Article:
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Greatness in humility

Fr Rudy Mohammed

The following eulogy was written and delivered by Patrick Tam at the February 23 funeral Mass for Fr Rudy Mohammed at St Theresa’s RC Church, Woodbrook.

To the Mohammed family, clergy and friends, today we say goodbye to our dear brother, uncle, colleague and friend.

A eulogy is a speech in praise of someone. This one took some thought, not because I could not find good things to say, but because this man lived a life defined by only good deeds, so many that I did not know what to include or what to leave out. In the end I decided to describe only one which characterised all the others.

Not many people know that as a child he was burnt severely on both legs and spent two years at hospital learning to walk again. From an early age he knew first-hand what physical pain, disability and suffering were.

He entered the seminary in 1954 at age 19 and was ordained in November 1960.  He chose to be a Diocesan priest: the hardest of professions where you must be a teacher, mentor, spiritual guide, confessor, counsellor (with formal office hours), administrator and project manager and at the same time having to look after your own temporal needs (unlike Orders such as Jesuits, Dominicans etc)—all this while living a life of chastity.

This is why we Catholics hold our priests in high esteem. That is the sacrifice they make for us—the life of service Fr Mohammed dedicated to his parishioners.

He came to Arima in 1961 when I was a young child. The adults joked about having a priest named ‘Mohammed’.  Some called him ‘Fr Moho’; children referred to him as ‘Fr Homid’; Boys’ RC teachers called him ‘Rudolpho’; ‘Fr. Rudy’ to many; ‘Sonny’ to his dear family; and in the end, even before caregivers at the home knew he was a priest, they referred to him as ‘Papa’.

To his good deed: A priest’s salary in 1961 was $20 a month. He spent half of it on buying groceries for underprivileged families. He visited our home once a month with a ‘long-handle’ paper bag (it was the days before the ubiquitous plastic bag) containing some rice, flour, sugar, a tin of condensed milk and cereal, because in 1961, we were one of those families.

He walked with three more, one for each of the other three families he helped.  This type of service and generosity was the hallmark of his whole adult life.

Many of us in this church can raise our hands to testify that this man provided us with healing at a time when we were broken in some way. He gave us his time, his resources, advice, blessing, sanctuary and a sense of hope.

Even in his diminished state, he kept bringing out the best in those who visited by giving us the opportunity to show kindness and compassion. Usually when we visit a sick person we bring some cheer to their life. In Fr Mohammed’s case you always felt you were the one taking something away by being blessed in his presence. He would smile and bless for brief moments when he could speak or when in great physical pain, simply whisper “God’s will”.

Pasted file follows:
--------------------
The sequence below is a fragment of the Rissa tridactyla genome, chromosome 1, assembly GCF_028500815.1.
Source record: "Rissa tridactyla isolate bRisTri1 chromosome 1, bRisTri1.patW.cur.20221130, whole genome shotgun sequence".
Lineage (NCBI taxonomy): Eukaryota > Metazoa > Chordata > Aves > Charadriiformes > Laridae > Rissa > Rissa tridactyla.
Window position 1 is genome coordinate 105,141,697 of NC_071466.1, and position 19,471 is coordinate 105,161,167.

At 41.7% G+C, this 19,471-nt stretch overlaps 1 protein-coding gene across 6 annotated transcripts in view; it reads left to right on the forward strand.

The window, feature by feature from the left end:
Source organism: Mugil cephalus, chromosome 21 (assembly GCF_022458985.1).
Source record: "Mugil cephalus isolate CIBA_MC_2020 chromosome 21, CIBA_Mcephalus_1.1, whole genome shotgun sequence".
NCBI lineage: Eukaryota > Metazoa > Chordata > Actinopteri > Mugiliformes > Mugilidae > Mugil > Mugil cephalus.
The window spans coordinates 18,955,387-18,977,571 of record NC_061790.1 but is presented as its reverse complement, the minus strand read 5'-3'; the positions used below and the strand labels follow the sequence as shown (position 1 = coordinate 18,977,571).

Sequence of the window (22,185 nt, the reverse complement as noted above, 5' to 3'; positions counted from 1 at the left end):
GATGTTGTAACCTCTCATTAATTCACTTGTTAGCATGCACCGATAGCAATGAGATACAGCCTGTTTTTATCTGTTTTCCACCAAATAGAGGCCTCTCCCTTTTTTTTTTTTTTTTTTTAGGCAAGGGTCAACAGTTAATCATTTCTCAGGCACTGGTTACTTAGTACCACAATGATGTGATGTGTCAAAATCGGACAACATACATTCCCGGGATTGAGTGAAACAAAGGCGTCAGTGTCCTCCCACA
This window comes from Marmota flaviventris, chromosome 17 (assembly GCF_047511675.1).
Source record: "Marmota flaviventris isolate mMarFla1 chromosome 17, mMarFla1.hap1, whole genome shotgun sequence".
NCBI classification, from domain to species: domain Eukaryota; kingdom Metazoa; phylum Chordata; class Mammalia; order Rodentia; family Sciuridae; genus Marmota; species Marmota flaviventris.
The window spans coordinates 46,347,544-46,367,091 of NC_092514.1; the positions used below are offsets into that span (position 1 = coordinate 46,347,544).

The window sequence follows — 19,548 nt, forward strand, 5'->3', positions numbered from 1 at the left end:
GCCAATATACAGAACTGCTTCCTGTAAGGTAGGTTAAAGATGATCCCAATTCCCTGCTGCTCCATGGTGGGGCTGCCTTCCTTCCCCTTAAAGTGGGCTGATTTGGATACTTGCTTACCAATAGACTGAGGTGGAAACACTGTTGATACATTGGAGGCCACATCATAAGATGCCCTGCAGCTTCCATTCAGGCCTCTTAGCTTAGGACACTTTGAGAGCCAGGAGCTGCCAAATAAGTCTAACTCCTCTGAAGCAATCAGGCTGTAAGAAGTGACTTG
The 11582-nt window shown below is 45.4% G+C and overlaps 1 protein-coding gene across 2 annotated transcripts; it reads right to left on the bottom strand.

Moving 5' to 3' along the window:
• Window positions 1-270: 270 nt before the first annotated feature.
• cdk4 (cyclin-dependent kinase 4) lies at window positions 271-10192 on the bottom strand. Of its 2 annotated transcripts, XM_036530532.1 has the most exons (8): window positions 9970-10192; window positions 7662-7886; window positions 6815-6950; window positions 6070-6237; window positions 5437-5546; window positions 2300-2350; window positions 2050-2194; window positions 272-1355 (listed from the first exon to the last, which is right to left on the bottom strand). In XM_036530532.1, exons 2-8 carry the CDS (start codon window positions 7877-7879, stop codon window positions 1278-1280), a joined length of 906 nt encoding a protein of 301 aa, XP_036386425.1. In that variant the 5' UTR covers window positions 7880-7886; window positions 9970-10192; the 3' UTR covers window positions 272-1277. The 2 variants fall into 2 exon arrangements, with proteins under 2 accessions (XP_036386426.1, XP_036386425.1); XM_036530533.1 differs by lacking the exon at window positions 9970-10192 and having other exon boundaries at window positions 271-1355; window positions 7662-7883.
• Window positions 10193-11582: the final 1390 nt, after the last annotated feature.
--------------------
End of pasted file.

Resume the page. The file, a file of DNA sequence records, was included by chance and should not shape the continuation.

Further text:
Thinking of him reminds me of Matthew 9:21—“if I can just touch His cloak, I will get well”; or Luke 6:19— “the entire crowd was trying to touch Him, because power was coming from Him and healing them all”.

He always inspired goodness around him and never asked for anything in return. His siblings Anne, Pat and Helen visited and took him home as often as they could.  Msgr Christian Pereira was the first to recognise his diminishing faculties and opened his heart and home to him.

Fr Emmanuel Pierre showed great respect for him in his illness. Fr Martin Sirju in the midst of a packed schedule took time (on short notice) to conduct the service at his 57th anniversary. Fr Robert Christo just two months ago welcomed him on the altar at Mass. Fr Wilfred John was a constant visitor and anointed him.

Fr Mohammed lived a life so dedicated to others that he never provided for himself in a state of incompetence. But God takes care of His children.

They say when God can’t come Himself, He sends an angel—in this case He sent three. Rosemary, Kay and Laura (supported by the able cast of Foster and Sherry) literally practised Matthew 25:40:  “Whatsoever you do for the least of my brothers and sisters, you did so for Me”.

I thought I knew what kindness was, but these three angels took it to a level that was unbelievable. For months they spent their time, energy and resources ensuring that this priest left this world with the dignity befitting of the wonderful human being he was.

We who were blessed by his kindness know that today we bury not just a priest, but a holy man.

Fr Rudolph Mohammed, greatness in humility, a champion for many of us at a time in our lives when we had none.